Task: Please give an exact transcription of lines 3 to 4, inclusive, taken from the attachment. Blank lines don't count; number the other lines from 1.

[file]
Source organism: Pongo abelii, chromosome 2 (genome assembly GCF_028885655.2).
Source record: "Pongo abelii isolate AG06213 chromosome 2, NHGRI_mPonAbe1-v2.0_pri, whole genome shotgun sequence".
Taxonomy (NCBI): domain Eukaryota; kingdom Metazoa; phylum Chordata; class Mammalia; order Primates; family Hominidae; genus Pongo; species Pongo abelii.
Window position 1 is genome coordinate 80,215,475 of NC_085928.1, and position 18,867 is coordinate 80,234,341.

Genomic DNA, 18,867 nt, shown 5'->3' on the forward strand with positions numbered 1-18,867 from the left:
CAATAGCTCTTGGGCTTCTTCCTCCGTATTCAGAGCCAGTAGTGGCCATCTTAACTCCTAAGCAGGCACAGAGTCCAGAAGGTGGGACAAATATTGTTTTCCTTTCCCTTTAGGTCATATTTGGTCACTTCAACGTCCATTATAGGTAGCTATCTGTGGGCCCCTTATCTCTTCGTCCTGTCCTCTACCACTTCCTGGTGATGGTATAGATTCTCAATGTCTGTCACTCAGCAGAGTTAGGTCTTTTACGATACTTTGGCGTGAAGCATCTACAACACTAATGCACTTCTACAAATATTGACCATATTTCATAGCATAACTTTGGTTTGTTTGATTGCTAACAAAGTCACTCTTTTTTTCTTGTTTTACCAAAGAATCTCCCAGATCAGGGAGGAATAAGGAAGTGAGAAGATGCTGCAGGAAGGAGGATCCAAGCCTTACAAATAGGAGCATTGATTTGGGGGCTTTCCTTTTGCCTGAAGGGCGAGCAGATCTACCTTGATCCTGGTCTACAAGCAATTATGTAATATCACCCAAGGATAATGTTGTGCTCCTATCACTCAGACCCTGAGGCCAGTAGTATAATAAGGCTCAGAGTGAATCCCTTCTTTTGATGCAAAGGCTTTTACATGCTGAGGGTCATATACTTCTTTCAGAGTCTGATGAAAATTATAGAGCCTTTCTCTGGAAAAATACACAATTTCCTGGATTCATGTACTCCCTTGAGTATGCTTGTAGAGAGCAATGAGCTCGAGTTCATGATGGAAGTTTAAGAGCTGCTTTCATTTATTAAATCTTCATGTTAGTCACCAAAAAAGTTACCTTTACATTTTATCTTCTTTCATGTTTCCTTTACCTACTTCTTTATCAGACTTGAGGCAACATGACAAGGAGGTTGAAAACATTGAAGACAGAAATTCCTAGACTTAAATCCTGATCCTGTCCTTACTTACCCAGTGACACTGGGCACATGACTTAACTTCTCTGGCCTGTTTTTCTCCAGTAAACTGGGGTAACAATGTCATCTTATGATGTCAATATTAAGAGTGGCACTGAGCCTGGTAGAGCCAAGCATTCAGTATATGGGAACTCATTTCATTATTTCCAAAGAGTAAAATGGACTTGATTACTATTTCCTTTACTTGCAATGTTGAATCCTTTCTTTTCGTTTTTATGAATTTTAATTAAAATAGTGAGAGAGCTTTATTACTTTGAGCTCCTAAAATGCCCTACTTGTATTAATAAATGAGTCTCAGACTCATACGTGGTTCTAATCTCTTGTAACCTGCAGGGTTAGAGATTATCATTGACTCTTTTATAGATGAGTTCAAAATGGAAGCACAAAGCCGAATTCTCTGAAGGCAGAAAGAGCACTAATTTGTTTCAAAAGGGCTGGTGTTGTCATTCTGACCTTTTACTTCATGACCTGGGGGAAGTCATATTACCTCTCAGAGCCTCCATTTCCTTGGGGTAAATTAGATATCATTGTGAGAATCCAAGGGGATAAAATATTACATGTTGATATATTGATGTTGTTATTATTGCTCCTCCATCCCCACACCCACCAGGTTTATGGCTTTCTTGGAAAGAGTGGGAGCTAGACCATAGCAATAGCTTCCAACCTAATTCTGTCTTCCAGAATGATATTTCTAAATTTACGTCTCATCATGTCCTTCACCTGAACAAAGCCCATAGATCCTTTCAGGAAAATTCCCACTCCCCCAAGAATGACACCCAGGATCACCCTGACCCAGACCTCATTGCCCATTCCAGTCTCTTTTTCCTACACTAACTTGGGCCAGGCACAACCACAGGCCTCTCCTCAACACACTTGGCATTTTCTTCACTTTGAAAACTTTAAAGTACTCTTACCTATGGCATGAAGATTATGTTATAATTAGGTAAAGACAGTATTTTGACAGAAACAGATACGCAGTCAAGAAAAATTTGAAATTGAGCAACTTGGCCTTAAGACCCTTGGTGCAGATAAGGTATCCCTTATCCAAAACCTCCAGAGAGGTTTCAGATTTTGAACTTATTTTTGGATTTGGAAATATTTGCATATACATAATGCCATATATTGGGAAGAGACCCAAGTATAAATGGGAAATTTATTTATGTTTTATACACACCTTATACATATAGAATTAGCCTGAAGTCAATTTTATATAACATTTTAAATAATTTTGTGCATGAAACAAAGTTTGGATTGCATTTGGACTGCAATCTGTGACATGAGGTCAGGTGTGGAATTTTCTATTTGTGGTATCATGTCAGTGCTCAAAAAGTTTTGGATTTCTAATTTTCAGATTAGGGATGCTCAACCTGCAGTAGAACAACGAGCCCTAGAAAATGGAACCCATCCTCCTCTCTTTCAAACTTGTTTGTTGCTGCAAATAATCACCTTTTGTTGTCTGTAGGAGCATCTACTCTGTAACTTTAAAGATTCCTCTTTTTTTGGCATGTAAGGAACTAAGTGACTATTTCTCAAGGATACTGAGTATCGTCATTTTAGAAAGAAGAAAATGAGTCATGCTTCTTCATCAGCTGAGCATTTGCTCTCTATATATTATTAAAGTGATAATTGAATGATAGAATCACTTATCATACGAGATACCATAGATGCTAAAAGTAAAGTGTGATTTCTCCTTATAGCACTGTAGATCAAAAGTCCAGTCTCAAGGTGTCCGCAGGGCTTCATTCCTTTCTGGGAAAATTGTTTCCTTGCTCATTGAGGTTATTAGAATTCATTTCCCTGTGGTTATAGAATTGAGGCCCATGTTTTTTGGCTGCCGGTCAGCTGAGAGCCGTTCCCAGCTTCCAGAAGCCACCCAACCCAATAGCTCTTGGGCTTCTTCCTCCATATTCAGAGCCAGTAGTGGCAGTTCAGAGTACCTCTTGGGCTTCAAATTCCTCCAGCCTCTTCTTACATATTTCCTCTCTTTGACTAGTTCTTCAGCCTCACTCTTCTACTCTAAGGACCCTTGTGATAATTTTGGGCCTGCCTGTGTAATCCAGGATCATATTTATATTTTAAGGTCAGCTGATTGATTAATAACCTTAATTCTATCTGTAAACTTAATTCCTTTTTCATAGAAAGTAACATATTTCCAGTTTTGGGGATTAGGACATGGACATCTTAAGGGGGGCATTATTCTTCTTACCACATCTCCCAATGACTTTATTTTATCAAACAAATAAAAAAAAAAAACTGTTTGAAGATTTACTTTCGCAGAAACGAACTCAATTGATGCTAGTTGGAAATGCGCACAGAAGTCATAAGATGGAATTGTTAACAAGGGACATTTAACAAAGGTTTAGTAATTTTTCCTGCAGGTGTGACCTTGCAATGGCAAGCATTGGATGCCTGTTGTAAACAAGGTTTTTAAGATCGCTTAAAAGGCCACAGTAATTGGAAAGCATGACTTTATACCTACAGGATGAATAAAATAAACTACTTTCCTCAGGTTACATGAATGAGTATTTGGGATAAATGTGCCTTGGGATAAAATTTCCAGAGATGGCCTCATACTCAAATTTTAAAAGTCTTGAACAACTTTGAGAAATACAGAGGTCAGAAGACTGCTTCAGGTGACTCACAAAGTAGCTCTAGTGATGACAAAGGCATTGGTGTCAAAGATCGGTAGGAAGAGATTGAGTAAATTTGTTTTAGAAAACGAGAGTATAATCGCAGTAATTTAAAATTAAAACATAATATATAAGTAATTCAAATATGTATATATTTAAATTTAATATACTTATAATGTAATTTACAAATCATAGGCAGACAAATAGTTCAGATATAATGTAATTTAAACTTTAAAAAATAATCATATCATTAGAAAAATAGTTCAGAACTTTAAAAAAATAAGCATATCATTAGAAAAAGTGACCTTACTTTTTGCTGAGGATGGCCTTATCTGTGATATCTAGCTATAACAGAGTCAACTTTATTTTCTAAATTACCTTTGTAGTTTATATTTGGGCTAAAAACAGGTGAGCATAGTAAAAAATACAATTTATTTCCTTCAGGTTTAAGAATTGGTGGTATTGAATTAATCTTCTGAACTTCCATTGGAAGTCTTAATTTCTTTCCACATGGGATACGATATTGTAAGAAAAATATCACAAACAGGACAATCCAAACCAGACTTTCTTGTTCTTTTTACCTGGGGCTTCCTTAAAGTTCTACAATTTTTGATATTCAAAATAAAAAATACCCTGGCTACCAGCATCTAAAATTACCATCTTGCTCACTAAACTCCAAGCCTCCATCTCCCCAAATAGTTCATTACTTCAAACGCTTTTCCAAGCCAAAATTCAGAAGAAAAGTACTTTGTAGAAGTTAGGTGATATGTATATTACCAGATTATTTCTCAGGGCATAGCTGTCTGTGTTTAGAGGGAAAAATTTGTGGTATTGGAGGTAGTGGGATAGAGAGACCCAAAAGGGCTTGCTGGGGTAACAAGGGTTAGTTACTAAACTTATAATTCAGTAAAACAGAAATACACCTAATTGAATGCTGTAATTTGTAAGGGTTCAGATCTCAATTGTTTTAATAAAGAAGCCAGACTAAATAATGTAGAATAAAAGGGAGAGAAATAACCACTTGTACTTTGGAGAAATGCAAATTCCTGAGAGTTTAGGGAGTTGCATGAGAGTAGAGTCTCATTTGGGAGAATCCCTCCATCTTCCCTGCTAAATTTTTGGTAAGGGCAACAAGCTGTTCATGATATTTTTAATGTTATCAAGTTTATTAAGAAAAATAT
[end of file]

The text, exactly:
Taxonomy (NCBI): domain Eukaryota; kingdom Metazoa; phylum Chordata; class Mammalia; order Primates; family Hominidae; genus Pongo; species Pongo abelii.
Window position 1 is genome coordinate 80,215,475 of NC_085928.1, and position 18,867 is coordinate 80,234,341.